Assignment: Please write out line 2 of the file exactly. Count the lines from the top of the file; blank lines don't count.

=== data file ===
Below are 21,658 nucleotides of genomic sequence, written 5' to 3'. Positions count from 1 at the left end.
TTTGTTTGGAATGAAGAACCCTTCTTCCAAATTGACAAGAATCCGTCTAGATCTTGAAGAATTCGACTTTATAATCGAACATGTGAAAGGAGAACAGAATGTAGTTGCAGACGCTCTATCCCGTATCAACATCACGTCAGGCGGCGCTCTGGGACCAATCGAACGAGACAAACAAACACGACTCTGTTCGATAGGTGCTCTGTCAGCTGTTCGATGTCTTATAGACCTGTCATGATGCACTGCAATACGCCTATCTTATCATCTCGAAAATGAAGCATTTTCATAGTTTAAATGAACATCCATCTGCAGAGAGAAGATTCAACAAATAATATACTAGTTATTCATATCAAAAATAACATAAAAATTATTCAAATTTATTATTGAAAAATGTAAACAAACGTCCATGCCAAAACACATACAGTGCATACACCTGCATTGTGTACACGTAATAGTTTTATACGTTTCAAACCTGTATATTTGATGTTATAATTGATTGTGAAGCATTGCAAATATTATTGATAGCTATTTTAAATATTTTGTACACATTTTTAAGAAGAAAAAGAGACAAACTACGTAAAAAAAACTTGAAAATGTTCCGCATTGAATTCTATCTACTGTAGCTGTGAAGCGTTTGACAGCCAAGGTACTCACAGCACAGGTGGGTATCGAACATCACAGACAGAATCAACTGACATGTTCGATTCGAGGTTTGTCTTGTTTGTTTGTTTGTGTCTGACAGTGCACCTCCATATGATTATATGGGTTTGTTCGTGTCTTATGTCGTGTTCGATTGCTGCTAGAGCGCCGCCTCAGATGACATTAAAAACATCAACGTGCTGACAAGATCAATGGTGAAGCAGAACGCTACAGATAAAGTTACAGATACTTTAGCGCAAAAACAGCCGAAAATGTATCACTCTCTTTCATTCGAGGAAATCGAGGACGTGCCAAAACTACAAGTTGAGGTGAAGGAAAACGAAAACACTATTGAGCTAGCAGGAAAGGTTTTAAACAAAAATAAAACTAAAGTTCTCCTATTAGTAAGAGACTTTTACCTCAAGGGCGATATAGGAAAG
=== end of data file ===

TTTGTTTGGAATGAAGAACCCTTCTTCCAAATTGACAAGAATCCGTCTAGATCTTGAAGAATTCGACTTTATAATCGAACATGTGAAAGGAGAACAGAATGTAGTTGCAGACGCTCTATCCCGTATCAACATCACGTCAGGCGGCGCTCTGGGACCAATCGAACGAGACAAACAAACACGACTCTGTTCGATAGGTGCTCTGTCAGCTGTTCGATGTCTTATAGACCTGTCATGATGCACTGCAATACGCCTATCTTATCATCTCGAAAATGAAGCATTTTCATAGTTTAAATGAACATCCATCTGCAGAGAGAAGATTCAACAAATAATATACTAGTTATTCATATCAAAAATAACATAAAAATTATTCAAATTTATTATTGAAAAATGTAAACAAACGTCCATGCCAAAACACATACAGTGCATACACCTGCATTGTGTACACGTAATAGTTTTATACGTTTCAAACCTGTATATTTGATGTTATAATTGATTGTGAAGCATTGCAAATATTATTGATAGCTATTTTAAATATTTTGTACACATTTTTAAGAAGAAAAAGAGACAAACTACGTAAAAAAAACTTGAAAATGTTCCGCATTGAATTCTATCTACTGTAGCTGTGAAGCGTTTGACAGCCAAGGTACTCACAGCACAGGTGGGTATCGAACATCACAGACAGAATCAACTGACATGTTCGATTCGAGGTTTGTCTTGTTTGTTTGTTTGTGTCTGACAGTGCACCTCCATATGATTATATGGGTTTGTTCGTGTCTTATGTCGTGTTCGATTGCTGCTAGAGCGCCGCCTCAGATGACATTAAAAACATCAACGTGCTGACAAGATCAATGGTGAAGCAGAACGCTACAGATAAAGTTACAGATACTTTAGCGCAAAAACAGCCGAAAATGTATCACTCTCTTTCATTCGAGGAAATCGAGGACGTGCCAAAACTACAAGTTGAGGTGAAGGAAAACGAAAACACTATTGAGCTAGCAGGAAAGGTTTTAAACAAAAATAAAACTAAAGTTCTCCTATTAGTAAGAGACTTTTACCTCAAGGGCGATATAGGAAAG